The current debate over the fate of Auke Lake isn't new. Ten years ago, residents, recreational users, Juneau Parks and Recreation, among other governmental agencies, addressed these same issues of compatible and appropriate use.
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An informal "compromise" set boundaries giving 65 percent of the lake's surface to personal-watercraft use. Unfortunately, during the past decade this compromise has proven unenforceable, the use of jet skis has dramatically increased, and scientific studies by the National Marine Fisheries Service have documented a growing level of degradation to both wildlife and water quality. The lake has become a single-use theme park for jet skis with the exclusion of nonmotorized recreation. It has become a question of compatibility, of multi-use versus single-use.
Noise - the pulsating, 100 decibel, chain saw-like whine of personal watercraft - travels unabated over 100 percent (not the compromise's 65 percent) of the lake's surface, and well beyond, into forests, classrooms, homes and underwater. This noise affects 100 percent of the lake's occupants, users, and neighbors, both human and wild. Passive, nonmotorized recreation, including canoeing, kayaking, rowing, sailing, hiking, fishing, swimming, bird and wildlife viewing and simply peaceful enjoyment of the lake, although mutually compatible with each other, cannot co-exist with the disruption created by a small handful of personal watercraft. Jet skis have displaced and disenfranchised all other forms of nonmotorized recreation. Displacement and disenfranchisement by this noise pollution is the lot of many of the formerly abundant wildlife residents of the lake as well. Nesting loons, once common, have totally disappeared. In 2005, one loon call was documented. Swans are early spring visitors, but flee as soon as personal-watercraft activity commences (this Easter is one example). Once observed daily in playful groups, single otters are seen only occasionally.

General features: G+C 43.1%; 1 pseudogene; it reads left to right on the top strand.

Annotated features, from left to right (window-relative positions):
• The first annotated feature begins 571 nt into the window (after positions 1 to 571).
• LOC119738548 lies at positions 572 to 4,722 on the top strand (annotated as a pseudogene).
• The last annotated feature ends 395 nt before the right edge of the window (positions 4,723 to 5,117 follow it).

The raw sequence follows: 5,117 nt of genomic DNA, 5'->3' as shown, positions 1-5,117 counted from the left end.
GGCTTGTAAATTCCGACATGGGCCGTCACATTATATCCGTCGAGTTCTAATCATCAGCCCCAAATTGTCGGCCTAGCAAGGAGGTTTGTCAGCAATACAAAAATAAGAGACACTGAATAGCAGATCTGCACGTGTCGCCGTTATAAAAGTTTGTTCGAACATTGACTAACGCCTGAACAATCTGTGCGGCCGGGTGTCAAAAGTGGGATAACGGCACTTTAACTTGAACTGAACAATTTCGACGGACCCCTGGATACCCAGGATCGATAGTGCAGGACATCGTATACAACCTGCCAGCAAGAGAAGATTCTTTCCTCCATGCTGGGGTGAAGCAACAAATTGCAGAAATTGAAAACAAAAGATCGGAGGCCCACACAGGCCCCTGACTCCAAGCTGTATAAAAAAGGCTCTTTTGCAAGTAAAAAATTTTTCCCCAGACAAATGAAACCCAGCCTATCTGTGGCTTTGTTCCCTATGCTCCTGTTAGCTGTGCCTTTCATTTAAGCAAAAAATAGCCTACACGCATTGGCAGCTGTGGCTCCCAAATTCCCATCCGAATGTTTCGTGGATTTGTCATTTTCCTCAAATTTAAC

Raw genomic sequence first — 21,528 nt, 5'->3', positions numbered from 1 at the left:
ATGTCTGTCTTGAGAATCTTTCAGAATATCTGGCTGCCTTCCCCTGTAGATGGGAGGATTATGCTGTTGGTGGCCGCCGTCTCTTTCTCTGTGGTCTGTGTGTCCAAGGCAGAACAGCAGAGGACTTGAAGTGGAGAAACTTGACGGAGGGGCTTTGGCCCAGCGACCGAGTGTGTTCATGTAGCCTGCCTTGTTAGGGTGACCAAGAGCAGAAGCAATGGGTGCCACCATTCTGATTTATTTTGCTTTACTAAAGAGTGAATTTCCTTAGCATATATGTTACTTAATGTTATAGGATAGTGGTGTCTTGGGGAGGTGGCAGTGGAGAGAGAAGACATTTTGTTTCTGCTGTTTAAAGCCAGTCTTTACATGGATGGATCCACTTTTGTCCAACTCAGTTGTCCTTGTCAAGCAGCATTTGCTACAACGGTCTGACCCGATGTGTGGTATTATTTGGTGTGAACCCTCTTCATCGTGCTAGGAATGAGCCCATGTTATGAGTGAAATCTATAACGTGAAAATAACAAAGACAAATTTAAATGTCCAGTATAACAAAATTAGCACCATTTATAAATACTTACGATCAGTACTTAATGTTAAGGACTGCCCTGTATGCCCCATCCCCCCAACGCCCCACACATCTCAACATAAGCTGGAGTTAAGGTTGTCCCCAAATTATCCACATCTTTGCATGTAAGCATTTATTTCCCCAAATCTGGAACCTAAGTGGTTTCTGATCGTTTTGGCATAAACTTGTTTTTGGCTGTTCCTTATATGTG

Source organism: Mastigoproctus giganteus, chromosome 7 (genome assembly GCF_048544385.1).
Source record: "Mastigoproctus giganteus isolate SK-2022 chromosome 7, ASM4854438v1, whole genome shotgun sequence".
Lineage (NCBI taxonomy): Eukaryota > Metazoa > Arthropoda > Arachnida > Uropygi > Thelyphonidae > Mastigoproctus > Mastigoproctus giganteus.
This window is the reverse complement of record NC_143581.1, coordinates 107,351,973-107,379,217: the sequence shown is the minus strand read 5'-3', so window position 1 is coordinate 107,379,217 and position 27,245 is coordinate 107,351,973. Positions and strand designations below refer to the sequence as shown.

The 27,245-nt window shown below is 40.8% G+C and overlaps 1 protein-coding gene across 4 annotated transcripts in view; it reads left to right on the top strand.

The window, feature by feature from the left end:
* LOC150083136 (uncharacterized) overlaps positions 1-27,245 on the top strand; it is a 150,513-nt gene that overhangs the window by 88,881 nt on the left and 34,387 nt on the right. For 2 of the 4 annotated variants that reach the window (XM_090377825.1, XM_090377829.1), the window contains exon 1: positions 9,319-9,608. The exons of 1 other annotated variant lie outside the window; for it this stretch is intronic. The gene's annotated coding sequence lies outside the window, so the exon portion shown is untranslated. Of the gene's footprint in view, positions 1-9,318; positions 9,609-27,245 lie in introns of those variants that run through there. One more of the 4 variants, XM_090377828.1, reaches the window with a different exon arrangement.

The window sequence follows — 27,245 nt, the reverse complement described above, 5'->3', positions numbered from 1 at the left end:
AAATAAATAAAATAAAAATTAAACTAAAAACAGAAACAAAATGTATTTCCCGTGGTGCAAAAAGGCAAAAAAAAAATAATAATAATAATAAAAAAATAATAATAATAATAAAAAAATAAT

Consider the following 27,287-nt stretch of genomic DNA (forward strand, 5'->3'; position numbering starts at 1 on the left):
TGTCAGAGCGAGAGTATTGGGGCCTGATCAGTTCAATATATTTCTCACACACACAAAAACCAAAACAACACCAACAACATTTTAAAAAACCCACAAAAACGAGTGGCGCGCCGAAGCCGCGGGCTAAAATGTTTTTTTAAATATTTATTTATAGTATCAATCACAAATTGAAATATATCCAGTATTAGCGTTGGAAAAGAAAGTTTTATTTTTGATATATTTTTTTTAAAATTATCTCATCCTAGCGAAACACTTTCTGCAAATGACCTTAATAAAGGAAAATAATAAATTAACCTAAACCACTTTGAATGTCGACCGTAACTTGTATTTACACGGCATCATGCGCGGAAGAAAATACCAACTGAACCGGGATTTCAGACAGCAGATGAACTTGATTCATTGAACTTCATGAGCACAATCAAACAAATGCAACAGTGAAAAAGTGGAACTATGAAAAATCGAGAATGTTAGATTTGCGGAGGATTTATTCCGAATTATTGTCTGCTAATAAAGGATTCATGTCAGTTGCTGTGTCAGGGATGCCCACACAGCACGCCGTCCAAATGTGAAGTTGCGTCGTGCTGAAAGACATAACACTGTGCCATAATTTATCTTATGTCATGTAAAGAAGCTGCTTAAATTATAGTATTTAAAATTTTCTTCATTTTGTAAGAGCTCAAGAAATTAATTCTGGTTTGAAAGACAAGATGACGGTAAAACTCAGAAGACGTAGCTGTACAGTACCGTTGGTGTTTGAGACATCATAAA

About 100 percent of the shoreline and wetland habitat of this tiny, 168-acre lake is eroded by personal watercraft and skiers who circle at speeds of up to 60 mph to provide waves for thrill-jumping. One resident has taken photographs that document the loss of 6 feet of shoreline marsh habitat in as many years. These shallows are nurseries for Dolly Varden, cutthroat, steelhead and four varieties of salmon, which rear in Auke Lake.
As for pollution, a recent study by National Marine Fisheries Service of Auke Lake water quality (the same water upon which the Auke Bay Lab depends), shows increasing concentrations of hydrocarbons, polycyclic aromatic hydrocarbons, benzene, oil and other pollutants, concentrations that spike during June, July and August. According to Bluewater Network, two-stroke engines can exhaust up to one-third of each tank of gas, at the rate of about 2 gallons per hour, directly into the lake. Auke Lake sculpin, studied by the marine fisheries service last year, show liver lesions and other signs of toxic poisoning unknown in sculpin tested in personal-watercraft-free Young and Windfall lakes. These disturbing studies, plus others, can be found on the Friends of Auke Lake Web site and should be read by all thoughtful Juneau residents.
Personal watercraft are coming under control on the national level. As of Sept. 15, 2002, personal watercraft were banned from National Parks. States and municipalities (including Anchorage, Mat-Su and Fairbanks) are enacting ordinances to protect habitat, sound-scape, and the concept of compatible, multiple-use of our wild-water resources. Juneau personal watercraft are fortunate to have miles of ocean coastline, launch facilities and unlimited open water appropriate to their chosen sport. Open waters, flushed by tides, aren't impacted in such a concentrated, detrimental way, nor are other users intruded upon to the point of being driven off.
I urge the city Assembly to look at all sides of this issue, at all user groups, their needs and mutual compatibility, at the health of the wildlife populations, the water quality issues as revealed by more than 10 years of scientific study, the viability of the salmon stocks, the safety concerns and accident reports, the ramifications of noise pollution, wetlands erosion and the affect of declining water quality upon the Auke Bay Lab and university fisheries program.
Personal watercraft users have excellent alternatives to Auke Lake readily available, alternatives that provide far greater opportunities for adventure and exploration. Simply by their absence, they can contribute to the restoration of Juneau's only accessible fresh water lake.
Jackie Lorensen is a Juneau resident, retired teacher and school librarian.
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